This article is reprinted by permission from the September 1978 issue of Private Practice.
The case for lower taxes is clear and compelling. Projected federal expenditures total nearly $500 billion in fiscal 1979 and the budget deficit is expected to exceed $50 billion. Government spending has risen to the point where its burden is felt throughout the American economy. The three sources of government revenue clearly reveal the strain:
1. For many taxpayers the levies are higher than ever before, giving encouragement to tax evasion and outright rebellion.
2. The capital markets show signs of utter exhaustion from government demands, causing interest rates to rise and security prices to fall. There is moaning among stockholders and bondholders, whose savings have been devastated in recent years. But in the body politic they are outnumbered and outvoted and, therefore, constitute no threat to the politicians in power.
3. Inflation, the favorite technique of deficit financing, is accelerating again, reducing the real earnings and savings of millions of people. It is potentially more dangerous to the deficit spenders who are resorting to currency and credit expansion in order to finance their favorite programs. But the spenders continue to hide behind the wall of public ignorance that permits them to put the blame for rising prices on merchants and industrialists, on physicians and dentists, on anyone and anything making the news.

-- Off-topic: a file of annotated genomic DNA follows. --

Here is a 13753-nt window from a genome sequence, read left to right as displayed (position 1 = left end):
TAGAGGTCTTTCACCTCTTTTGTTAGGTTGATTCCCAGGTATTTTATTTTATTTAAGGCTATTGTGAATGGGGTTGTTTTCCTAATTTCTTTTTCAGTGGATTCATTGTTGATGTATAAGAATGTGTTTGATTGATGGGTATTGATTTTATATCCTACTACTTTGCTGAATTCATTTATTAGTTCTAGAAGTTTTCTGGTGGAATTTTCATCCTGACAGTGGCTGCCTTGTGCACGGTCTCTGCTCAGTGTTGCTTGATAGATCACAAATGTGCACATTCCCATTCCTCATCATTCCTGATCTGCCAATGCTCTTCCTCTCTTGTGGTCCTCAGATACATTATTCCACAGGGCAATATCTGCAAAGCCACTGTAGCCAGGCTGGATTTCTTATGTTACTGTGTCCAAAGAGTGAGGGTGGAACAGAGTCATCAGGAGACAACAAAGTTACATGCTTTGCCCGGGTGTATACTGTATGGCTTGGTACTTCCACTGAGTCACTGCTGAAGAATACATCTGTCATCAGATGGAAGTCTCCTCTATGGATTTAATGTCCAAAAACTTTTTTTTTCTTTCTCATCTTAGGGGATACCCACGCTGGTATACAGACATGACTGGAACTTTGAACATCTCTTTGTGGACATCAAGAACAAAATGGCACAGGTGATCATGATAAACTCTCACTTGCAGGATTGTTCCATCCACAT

The public is aware, however, that the tax burden continues to grow. Some taxpayers are saddled with levies that are greater than ever before. They are pleading for tax relief and, in many cases, are organizing for tax protest and rebellion. Many victims have reached the limit of their endurance. Others are submerging in the “subterranean economy,” where economic transactions are financed by cash and earnings remain unreported. According to some estimates, more than $175 billion of annual income, or $3,000 per family, are escaping the IRS bite. And this amount is expected to grow as inflation lifts everyone’s income into progressively higher income tax brackets.